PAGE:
Gas Masks in Gezi: This Is What Democracy Smells Like?
Many journalists and experts have cautioned against drawing too many parallels between the Occupy Gezi movement and Occupy Wall Street, or between the Turkish uprising and the uprisings of the Arab Spring, such as the one centered around Egypt’s Tahrir Square. It’s true that Turkey exists at a pivot point between secular and religious that is unique to its history, for all the superficial resemblances that may have to The Handmaid’s Tale fantasies of America’s Christian conservatives. Each people, each culture, is unique and so are its uprisings.
Yet the Turkish people have embraced the Occupy moniker, as well as solidarity with other global movement’s like Spain’s #15M. Likewise, occupiers and activists worldwide have marched and rallied in support of the Turks. Social media technologies enable a global connection and worldwide solidarity.
And whatever the cultural differences, Monday’s attack on the Gezi Park encampment underlines how the Global One Percent use a shared playbook when they suppress those pesky outbreaks of democracy:
1. Free Speech is Filthy
Much like the empty support voiced by Democratic mayors and politicians in the first days of Occupy Wall Street, Austin Police Chief Art Acevedo infamously commented “This smells like free speech!” during an early visit to the Occupy encampment at City Hall. Months later, he was complaining to the press about the reek of urine and feces at the site. Occupiers were forced to dismantle the camp late at night, three times a week, for a power-washing that did irreparable damage to the beautiful tiles of the plaza. When it still wasn’t filthy enough, the formerly public bathrooms were permanently locked — even after occupiers cleaned them and painted over graffiti.
A similar scenario played out nationwide. By the end of the encampments, crackdowns were being justified by the “health hazard” camps posed. After police swept in and literally tore these temporary communities to shreds, mainstream media could point to footage of the piles of wreckage as evidence of how Occupy filled public spaces with tons of garbage.
It was no surprise to many of us when, as police massed outside Gezi Park last night, the announced purpose of this assembled army was merely to assist in “cleaning up” the space.
Other than “Get a Job!” the asinine comment occupiers heard shouted most often was “Take a shower!” Our rulers and their media puppets did nothing to discourage this. Modern culture is, if anything, overly neurotic about germs and body odor, so what better way to scare away support than to link free speech with filth? At least we have good company in every filthy peasant who dared to raise a pitchfork against serfdom throughout history.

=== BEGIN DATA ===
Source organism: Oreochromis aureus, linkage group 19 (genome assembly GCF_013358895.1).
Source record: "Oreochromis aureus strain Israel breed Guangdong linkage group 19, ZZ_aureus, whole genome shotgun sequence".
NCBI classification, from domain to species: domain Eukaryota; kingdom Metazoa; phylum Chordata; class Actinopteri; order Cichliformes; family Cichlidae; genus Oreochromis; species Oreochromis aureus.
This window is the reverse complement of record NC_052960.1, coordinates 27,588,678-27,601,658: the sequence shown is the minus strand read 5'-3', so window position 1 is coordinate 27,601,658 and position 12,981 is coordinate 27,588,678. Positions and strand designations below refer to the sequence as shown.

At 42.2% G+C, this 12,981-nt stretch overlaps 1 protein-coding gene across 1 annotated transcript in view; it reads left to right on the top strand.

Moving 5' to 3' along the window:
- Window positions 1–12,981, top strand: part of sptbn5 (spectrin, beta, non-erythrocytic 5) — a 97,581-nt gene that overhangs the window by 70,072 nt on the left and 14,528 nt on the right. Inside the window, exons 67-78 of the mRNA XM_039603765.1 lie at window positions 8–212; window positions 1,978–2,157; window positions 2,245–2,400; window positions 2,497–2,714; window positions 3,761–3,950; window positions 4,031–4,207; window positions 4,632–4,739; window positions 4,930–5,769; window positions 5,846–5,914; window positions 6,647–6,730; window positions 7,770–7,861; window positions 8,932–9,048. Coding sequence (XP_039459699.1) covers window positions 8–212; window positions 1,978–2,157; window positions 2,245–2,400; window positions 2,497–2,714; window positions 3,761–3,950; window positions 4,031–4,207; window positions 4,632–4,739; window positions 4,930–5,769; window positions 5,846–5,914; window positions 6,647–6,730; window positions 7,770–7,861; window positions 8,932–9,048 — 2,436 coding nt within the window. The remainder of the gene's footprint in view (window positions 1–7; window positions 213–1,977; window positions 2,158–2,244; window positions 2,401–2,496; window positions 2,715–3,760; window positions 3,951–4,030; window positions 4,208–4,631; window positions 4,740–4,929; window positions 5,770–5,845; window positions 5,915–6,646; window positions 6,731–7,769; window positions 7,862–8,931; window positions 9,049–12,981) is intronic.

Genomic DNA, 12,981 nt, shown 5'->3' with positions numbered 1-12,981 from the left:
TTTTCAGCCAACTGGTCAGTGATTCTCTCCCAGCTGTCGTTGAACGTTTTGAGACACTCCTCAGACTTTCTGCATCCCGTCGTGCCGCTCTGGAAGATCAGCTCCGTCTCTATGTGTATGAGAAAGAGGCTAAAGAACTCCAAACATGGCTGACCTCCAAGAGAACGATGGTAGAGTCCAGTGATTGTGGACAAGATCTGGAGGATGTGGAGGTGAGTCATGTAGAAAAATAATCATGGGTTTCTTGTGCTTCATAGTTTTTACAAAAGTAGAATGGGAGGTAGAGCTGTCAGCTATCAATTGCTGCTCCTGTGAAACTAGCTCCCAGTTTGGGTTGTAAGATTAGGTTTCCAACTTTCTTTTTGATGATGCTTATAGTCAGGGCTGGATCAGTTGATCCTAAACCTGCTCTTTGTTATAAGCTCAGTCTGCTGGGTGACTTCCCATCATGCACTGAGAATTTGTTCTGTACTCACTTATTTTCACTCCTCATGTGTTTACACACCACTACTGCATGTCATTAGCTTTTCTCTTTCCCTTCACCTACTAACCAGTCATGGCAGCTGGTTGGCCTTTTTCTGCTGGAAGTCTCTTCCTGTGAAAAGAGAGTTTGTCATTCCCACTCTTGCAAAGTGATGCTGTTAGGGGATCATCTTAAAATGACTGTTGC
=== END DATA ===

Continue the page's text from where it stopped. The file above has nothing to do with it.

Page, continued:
2. Placate, Never Negotiate
The Democratic leaders of many cities claimed to love their Occupy encampments before using the “filth” excuse to see us evicted. Their support came during those brief moments when it seemed as if Occupy could be twisted in their favor as the Left’s answer to the Right’s Tea Party. That support soon vanished, but their initial statements helped save face, and more importantly, discourage anyone from looking too closely for the coordination behind the crackdowns — coordination now proven through FOIA requests and leaked documents.
Problems with hygiene? Regular use of public spaces is destroying the grass? Any real problem at an encampment could conceivably have been solved in a way other than by an invasion of riot police. Likewise, while leaders will voice their support for this expression of popular democracy, they’ll never take their demands seriously. No matter how many lists of demands Occupy issued, it was never enough — we were simply filthy, bored, worthless hippies.
This policy of placation goes all the way to the top. As long as your country isn’t in imminent danger of invasion by the United States or its allies, the worst thing you can expect when you inevitably crack down on your local version of the global revolution is a light finger-wagging reprimand.
‘We continue to follow events in Turkey with concern, and our interest remains supporting freedom of expression and assembly, including the right to peaceful protest,’ White House spokeswoman Caitlin Hayden said in a statement.
‘We believe that Turkey’s long-term stability, security, and prosperity is best guaranteed by upholding the fundamental freedoms of expression, assembly, association, and a free and independent media. Turkey is a close friend and ally of the United States, and we expect the Turkish authorities to uphold these fundamental freedoms,’ she said.
Our leaders will have plenty of statements about the importance of Democracy to keep them warm at night while the tear gas fills the streets.
Unless of course you’re keeping our warships safe in your harbors, like the repressive regime of Bahrain; put down this playbook, because you can already do whatever you want.
3. When In Doubt, Provoke Read the rest of this entry →